Campos said it was improper to turn over young immigrants before they had been convicted, saying they deserved due process. Newsom has since agreed and apologized for enacting that policy.
“These were people charged ... but not convicted. Some people ultimately were exonerated that got caught up in it,” Newsom told the Sacramento Bee in July. “I’ll just say this to my critics: fair game. Looking back, there were things we could have done differently. I’m very honest about that.”
Part of the foundation of Newsom’s campaign for governor has been his strong support for establishing a single-payer healthcare system in California.
As evidence of his longstanding dedication to the issue, Newsom points to the San Francisco universal healthcare system adopted in 2006 while he was mayor. Healthy San Francisco, as it was known, was the first of its kind in the nation, and at its peak provided affordable care to more than 70,000 uninsured residents in the city.
“People said it couldn’t be done,” Newsom said at a candidate forum hosted by the San Francisco Chronicle in October.
But former San Francisco County Supervisor Tom Ammiano, author of the ordinance that evolved into Healthy San Francisco, said Newsom “tried to undermine it as best he could” while it was being debated, in part because of concerns over cost to employers in the city. After Healthy San Francisco was approved, Newsom embraced it, Ammiano said.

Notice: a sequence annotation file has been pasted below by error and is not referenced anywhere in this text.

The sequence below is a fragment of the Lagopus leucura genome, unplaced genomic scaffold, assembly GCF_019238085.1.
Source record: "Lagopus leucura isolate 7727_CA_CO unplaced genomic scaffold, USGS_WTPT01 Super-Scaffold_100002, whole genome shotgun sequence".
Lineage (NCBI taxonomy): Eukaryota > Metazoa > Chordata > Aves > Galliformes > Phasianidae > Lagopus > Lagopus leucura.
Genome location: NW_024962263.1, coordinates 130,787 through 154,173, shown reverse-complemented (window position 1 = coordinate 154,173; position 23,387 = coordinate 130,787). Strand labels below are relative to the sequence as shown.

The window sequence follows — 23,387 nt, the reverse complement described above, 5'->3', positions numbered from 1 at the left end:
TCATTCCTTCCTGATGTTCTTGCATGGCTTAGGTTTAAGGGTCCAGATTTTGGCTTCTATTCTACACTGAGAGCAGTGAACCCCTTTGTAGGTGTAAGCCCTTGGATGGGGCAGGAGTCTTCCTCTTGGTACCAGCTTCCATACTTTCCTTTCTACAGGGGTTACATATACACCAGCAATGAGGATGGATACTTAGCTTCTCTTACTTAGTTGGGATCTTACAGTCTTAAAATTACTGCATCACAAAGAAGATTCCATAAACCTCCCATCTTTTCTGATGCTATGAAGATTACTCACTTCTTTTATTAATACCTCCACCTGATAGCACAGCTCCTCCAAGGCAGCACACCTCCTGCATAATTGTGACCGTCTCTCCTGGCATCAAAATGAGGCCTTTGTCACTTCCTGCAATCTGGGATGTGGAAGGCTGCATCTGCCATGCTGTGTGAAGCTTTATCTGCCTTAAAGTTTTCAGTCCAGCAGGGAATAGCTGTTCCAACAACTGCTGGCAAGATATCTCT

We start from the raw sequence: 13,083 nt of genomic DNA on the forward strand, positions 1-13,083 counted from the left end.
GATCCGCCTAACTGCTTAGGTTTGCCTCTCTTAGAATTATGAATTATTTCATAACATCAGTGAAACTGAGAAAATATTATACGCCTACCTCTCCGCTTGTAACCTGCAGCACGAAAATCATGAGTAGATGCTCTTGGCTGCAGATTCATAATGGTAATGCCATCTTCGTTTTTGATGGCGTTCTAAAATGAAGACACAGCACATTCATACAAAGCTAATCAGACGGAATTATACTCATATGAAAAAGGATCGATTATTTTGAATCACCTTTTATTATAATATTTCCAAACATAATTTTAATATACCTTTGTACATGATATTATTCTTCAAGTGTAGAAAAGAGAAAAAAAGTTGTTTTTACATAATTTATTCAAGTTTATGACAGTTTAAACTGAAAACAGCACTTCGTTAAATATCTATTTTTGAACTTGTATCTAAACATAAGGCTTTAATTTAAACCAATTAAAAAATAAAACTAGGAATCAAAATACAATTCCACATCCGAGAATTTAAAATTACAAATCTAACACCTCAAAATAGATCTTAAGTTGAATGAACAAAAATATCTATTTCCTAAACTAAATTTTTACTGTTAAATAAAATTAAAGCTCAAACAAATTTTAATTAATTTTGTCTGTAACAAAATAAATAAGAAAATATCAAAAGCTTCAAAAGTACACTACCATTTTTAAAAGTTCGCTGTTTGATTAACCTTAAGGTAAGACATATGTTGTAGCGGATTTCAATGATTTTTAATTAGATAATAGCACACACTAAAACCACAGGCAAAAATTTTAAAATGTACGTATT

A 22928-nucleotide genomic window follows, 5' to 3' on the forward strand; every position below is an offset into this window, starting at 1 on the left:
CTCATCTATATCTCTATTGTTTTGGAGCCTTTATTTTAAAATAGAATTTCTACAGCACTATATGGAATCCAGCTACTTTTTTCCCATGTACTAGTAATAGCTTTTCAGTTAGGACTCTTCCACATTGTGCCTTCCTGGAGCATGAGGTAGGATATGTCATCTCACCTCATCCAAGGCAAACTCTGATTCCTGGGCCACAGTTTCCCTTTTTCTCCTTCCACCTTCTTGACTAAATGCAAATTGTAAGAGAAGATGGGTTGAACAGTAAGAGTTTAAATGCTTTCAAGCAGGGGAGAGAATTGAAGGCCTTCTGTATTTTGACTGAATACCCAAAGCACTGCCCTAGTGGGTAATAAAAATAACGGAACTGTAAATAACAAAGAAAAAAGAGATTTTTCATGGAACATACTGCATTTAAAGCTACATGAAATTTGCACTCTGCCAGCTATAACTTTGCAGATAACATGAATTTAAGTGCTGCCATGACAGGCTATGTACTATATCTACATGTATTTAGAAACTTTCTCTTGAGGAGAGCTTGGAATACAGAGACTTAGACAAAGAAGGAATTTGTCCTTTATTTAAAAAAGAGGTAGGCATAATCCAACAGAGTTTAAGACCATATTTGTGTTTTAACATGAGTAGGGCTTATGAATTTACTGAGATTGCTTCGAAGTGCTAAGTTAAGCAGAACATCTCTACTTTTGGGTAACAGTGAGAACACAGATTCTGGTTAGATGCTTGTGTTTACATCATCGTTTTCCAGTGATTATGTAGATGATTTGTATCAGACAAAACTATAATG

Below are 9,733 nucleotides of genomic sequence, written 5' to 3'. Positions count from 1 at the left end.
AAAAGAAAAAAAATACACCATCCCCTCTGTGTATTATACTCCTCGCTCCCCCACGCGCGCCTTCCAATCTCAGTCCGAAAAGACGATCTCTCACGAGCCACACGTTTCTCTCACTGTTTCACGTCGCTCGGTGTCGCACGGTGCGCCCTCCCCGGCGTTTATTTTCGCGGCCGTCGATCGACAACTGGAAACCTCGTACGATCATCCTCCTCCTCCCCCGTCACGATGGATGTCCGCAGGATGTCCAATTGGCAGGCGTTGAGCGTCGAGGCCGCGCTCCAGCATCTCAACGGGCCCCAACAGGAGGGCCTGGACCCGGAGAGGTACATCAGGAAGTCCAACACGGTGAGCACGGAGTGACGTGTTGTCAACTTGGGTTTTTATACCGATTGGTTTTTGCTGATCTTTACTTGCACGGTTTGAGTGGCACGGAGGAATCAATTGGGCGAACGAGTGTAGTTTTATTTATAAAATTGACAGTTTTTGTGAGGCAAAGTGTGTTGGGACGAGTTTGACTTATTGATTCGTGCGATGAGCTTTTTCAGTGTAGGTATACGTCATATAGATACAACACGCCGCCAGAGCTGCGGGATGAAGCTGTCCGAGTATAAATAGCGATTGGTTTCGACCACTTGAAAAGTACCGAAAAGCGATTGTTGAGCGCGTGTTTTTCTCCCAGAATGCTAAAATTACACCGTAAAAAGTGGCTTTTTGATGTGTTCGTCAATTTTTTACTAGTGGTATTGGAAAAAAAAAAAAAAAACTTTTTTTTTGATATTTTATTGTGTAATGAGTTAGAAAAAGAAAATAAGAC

“When something is working, he’ll attach his coattails to it,” Ammiano, a frequent critic of Newsom, said in an interview earlier this year.
Newsom has argued that Ammiano’s initial proposal amounted to a health insurance program that did not cover most of the uninsured in San Francisco. He said he authored a separate proposal focused on providing direct care — not insurance — to everyone without healthcare coverage in the city.
Click said Newsom believes healthcare is a human right, and that he fought for that principle as mayor and will do the same as governor. He noted that Newsom has also received endorsements from major healthcare providers because they know he will “deliver on a system that puts patients first and works for everyone.”
“As mayor, Newsom brought every stakeholder to the table to pass the nation’s first countywide universal healthcare package, and, at every point in this campaign, has committed to leading a similar process to guarantee healthcare for every California resident,” Click said in an email.
During the gubernatorial campaign, Newsom has been accused of parsing his words when asked about his position on Senate Bill 562, legislation to create a state-sponsored single-payer healthcare system, which was shelved in the Assembly last year. Former Democratic rival Antonio Villaraigosa accused him of being a “snake oil salesman” by tailoring his message for different audiences.
In September, Newsom spoke to the California Nurses Assn., the most vocal advocate for legislation. He told the crowd that the time for single-payer healthcare was now and added: “It’s time to move 562,” setting off a round of cheers.
But minutes later, when talking with reporters, Newsom explained his statement wasn’t a full-fledged endorsement of the legislation. He said he supported moving the bill through the legislative process, but cautioned that there were some major “open-ended” issues, including the plan to finance it.
When the legislation was approved by the state Senate, Newsom praised the move in a tweet: “Thanks to @CASenDems & @CalNurses, CA is one step closer to making universal health access a real right, not an empty platitude.”
The Assembly later shelved the bill over concerns about cost and the lack of a comprehensive plan to pay for such a massive new government program.